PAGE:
Anxiety and your Immune System

Anxiety may be a mental health issue, but that doesn’t mean it is without physical consequences

Your immune system is the powerful defence mechanism your body uses to keep you safe from bacteria and viruses. Every time you ingest germs or bacteria, your body’s immune system destroys it quickly, because it’s trained to protect you from illness. It is important that we have a strong immune system so that our body is constantly working to keep us healthy. Anxiety has a complicated relationship with the immune system, and unfortunately there is some evidence that too much anxiety can actually weaken your immune system dramatically.

How does Anxiety and Stress Weaken your Immune System?

A little bit of short-term stress can be helpful to humans. An example of ‘good stress’ would be the short, intense burst of tension or anxiety that is felt before events like a test or job interview. Good stress is beneficial because it can provide a temporary extra boost of energy or alertness, which increases performance.

Too much stress, however, can be harmful in a number of ways. The experience of anxiety could be characterised as a type of long-term stress. When our brain perceives a threat, real or imagined, the infamous fight or flight response gets activated. This physiological process, coordinated by our Sympathetic Nervous System is designed to increase our chances of survival in dangerous situations by taking resources away from lower priority functions (such as immunity and digestion) and channelling resources into preparing the body to ‘fight’ or ‘flee’ from the ganger. The fight or flight response involves the release of ‘stress hormones’ such as cortisol and norepinephrine in bulk all throughout your body. All types of anxiety – even those with more intermittent symptoms – cause these stress hormones to be released.

The presence of stress hormones and the changes to bodily functions as a result of anxiety can lead to a range of physiological changes, namely, lowered immune function and increased inflammation. It is thought that approximately 80% of disease and illness is caused or exacerbated by stress.

Treating anxiety can strengthen your immune system

Whilst you may not become anxiety free overnight, treating and addressing your anxiety can give your immune system a chance to return to optimal functioning levels. Essentially, your goal is: learn to turn down your ‘fight or flight’ response and turn on your ‘rest and digest’ response.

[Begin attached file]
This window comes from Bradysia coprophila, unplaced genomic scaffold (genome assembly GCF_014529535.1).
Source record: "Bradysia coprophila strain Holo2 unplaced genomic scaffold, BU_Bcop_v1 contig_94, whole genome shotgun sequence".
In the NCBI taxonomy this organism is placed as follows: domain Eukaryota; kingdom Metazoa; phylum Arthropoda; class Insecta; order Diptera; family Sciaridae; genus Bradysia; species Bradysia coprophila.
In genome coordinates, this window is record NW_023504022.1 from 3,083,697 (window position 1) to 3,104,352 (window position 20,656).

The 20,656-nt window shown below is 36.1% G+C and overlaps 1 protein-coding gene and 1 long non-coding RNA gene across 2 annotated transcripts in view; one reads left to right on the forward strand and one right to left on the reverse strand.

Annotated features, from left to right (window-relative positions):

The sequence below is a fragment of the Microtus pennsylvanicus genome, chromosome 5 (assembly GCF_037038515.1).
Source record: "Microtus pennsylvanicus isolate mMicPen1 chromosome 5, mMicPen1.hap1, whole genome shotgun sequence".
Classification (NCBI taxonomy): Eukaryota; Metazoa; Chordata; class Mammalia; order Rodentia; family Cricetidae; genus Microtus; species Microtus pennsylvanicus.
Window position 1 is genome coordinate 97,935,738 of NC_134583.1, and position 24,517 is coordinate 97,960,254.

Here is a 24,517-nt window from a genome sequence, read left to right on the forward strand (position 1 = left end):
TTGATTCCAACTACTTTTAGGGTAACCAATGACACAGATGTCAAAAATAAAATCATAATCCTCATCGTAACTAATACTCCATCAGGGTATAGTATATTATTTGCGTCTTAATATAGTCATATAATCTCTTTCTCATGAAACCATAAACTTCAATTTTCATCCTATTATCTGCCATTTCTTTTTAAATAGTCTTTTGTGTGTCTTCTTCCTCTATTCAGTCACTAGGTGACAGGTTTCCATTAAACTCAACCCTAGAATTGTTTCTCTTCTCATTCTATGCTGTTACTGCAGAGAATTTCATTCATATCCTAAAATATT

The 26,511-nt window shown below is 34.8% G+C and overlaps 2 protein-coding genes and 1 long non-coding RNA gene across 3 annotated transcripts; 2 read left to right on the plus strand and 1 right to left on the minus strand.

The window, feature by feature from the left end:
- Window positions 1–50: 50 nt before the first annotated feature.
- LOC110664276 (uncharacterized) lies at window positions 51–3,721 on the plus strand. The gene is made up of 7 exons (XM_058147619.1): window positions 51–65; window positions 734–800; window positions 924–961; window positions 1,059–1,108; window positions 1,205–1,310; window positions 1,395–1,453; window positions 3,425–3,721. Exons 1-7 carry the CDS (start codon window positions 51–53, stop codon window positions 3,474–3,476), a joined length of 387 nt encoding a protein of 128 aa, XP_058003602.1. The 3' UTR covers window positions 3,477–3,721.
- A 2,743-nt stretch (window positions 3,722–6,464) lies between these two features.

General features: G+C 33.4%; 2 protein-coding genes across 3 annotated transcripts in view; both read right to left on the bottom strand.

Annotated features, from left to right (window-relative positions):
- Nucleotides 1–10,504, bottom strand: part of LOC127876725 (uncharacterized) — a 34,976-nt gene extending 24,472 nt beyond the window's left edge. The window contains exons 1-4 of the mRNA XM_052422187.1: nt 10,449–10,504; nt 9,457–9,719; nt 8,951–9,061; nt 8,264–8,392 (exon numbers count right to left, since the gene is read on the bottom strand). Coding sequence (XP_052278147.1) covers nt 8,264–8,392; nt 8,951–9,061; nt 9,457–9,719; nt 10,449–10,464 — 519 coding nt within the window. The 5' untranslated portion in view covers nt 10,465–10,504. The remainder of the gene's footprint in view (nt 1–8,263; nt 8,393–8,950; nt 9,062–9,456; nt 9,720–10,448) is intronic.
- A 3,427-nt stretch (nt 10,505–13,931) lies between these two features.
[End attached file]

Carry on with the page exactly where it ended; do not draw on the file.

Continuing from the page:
Some anxiety reduction strategies that can also have immune system boosting capabilities include:

  • Healthy Eating and Hydration
  • Eating healthier and drinking enough water throughout the day can have a beneficial effect on your health and wellbeing, and are also very important for improving immunity. 
  • Exercise
  • Exercise is known to improve your immune system health, and has been proven beneficial as a strategy to manage anxiety. Regular exercise releases chemicals in the brain that drastically improve mood.
  • Massage and Relaxation Exercises
  • Massage is a known anxiety reduction strategy that also appears to have immune system benefits. It’s not clear why massage boosts the immune system, but studies have shown that it appears to be effective. It’s possible that massage is valuable because of its anxiety reduction benefits, but there is likely also some value to reducing pain and discomfort associated with muscle tension in a way that helps the immune system thrive. Furthermore, specific relaxation exercises such as meditation and guided imagery can help to turn down your ‘fight or flight’ system and turn on your ‘rest and digest’ system, thus giving your immune system a chance to get to work.
  • Social support
  • According to research, people with strong social support have better overall health and are more resistant to infection and disease.
  • Behaviour modification techniques
  • Changing how we think and respond to worrying stimuli can provide a level of controllability over our stress levels.


The relationship between anxiety, stress and illness is not simple, however, there is an important connection that should not be ignored. Remember, less stress = better immunity = better physical health.